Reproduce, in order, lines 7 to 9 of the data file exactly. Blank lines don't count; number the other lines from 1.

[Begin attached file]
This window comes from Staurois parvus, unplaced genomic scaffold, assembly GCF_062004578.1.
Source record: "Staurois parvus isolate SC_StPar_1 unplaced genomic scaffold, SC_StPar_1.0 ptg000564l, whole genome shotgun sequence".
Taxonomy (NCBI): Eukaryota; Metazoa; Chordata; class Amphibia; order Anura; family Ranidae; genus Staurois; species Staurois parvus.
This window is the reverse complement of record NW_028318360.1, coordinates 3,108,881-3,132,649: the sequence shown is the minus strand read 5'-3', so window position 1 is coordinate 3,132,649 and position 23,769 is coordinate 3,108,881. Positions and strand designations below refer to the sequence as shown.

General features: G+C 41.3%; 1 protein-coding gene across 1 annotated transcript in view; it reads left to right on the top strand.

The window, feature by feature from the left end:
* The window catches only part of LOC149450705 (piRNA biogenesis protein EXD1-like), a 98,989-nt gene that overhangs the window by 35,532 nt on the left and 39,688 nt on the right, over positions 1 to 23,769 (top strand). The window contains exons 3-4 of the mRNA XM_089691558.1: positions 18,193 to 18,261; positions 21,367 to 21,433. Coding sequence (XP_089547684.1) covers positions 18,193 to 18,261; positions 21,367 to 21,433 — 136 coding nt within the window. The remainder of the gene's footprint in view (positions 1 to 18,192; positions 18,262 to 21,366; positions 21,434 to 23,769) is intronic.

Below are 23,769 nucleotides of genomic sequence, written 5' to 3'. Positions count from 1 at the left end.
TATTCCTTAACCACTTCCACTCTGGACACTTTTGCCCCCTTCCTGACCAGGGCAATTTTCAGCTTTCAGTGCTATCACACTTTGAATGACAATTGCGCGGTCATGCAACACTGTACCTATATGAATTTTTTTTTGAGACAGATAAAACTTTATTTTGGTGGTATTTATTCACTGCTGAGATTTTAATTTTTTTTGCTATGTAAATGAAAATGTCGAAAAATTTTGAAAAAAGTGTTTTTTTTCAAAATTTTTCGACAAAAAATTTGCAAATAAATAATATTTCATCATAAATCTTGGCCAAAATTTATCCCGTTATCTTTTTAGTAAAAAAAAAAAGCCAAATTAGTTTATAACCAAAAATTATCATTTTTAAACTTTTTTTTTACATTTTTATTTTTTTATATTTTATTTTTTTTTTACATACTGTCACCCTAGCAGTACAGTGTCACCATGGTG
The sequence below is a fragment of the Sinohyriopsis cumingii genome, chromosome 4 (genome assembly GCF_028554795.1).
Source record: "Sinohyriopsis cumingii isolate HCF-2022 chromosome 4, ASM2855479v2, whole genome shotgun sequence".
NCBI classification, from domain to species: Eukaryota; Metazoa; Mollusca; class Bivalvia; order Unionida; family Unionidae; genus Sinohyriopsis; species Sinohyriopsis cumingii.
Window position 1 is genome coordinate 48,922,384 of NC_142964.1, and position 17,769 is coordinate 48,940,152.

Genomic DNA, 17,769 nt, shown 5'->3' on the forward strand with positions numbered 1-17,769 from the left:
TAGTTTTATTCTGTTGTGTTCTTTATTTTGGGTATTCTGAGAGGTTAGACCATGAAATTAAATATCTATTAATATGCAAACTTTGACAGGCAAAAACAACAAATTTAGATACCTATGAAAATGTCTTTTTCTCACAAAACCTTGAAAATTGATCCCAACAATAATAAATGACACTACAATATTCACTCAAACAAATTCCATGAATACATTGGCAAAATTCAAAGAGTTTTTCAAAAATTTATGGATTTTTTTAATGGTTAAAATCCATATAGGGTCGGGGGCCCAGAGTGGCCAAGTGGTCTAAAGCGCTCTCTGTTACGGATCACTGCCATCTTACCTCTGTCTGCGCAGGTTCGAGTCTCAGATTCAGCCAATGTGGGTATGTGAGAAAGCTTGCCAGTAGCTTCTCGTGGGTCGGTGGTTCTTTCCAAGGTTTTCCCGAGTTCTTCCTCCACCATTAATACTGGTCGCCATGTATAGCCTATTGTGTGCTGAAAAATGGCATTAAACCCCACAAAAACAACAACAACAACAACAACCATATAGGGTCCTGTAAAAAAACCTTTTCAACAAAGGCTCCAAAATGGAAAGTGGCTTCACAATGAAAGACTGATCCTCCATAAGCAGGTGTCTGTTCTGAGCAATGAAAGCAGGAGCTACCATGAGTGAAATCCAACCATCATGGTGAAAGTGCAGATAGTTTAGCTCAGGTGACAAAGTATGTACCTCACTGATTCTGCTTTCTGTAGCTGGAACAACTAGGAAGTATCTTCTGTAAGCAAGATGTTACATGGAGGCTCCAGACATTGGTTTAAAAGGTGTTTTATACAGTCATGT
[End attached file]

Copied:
* The window catches only part of LOC149450705 (piRNA biogenesis protein EXD1-like), a 98,989-nt gene that overhangs the window by 35,532 nt on the left and 39,688 nt on the right, over positions 1 to 23,769 (top strand). The window contains exons 3-4 of the mRNA XM_089691558.1: positions 18,193 to 18,261; positions 21,367 to 21,433. Coding sequence (XP_089547684.1) covers positions 18,193 to 18,261; positions 21,367 to 21,433 — 136 coding nt within the window. The remainder of the gene's footprint in view (positions 1 to 18,192; positions 18,262 to 21,366; positions 21,434 to 23,769) is intronic.

Below are 23,769 nucleotides of genomic sequence, written 5' to 3'. Positions count from 1 at the left end.
TATTCCTTAACCACTTCCACTCTGGACACTTTTGCCCCCTTCCTGACCAGGGCAATTTTCAGCTTTCAGTGCTATCACACTTTGAATGACAATTGCGCGGTCATGCAACACTGTACCTATATGAATTTTTTTTTGAGACAGATAAAACTTTATTTTGGTGGTATTTATTCACTGCTGAGATTTTAATTTTTTTTGCTATGTAAATGAAAATGTCGAAAAATTTTGAAAAAAGTGTTTTTTTTCAAAATTTTTCGACAAAAAATTTGCAAATAAATAATATTTCATCATAAATCTTGGCCAAAATTTATCCCGTTATCTTTTTAGTAAAAAAAAAAAGCCAAATTAGTTTATAACCAAAAATTATCATTTTTAAACTTTTTTTTTACATTTTTATTTTTTTATATTTTATTTTTTTTTTACATACTGTCACCCTAGCAGTACAGTGTCACCATGGTG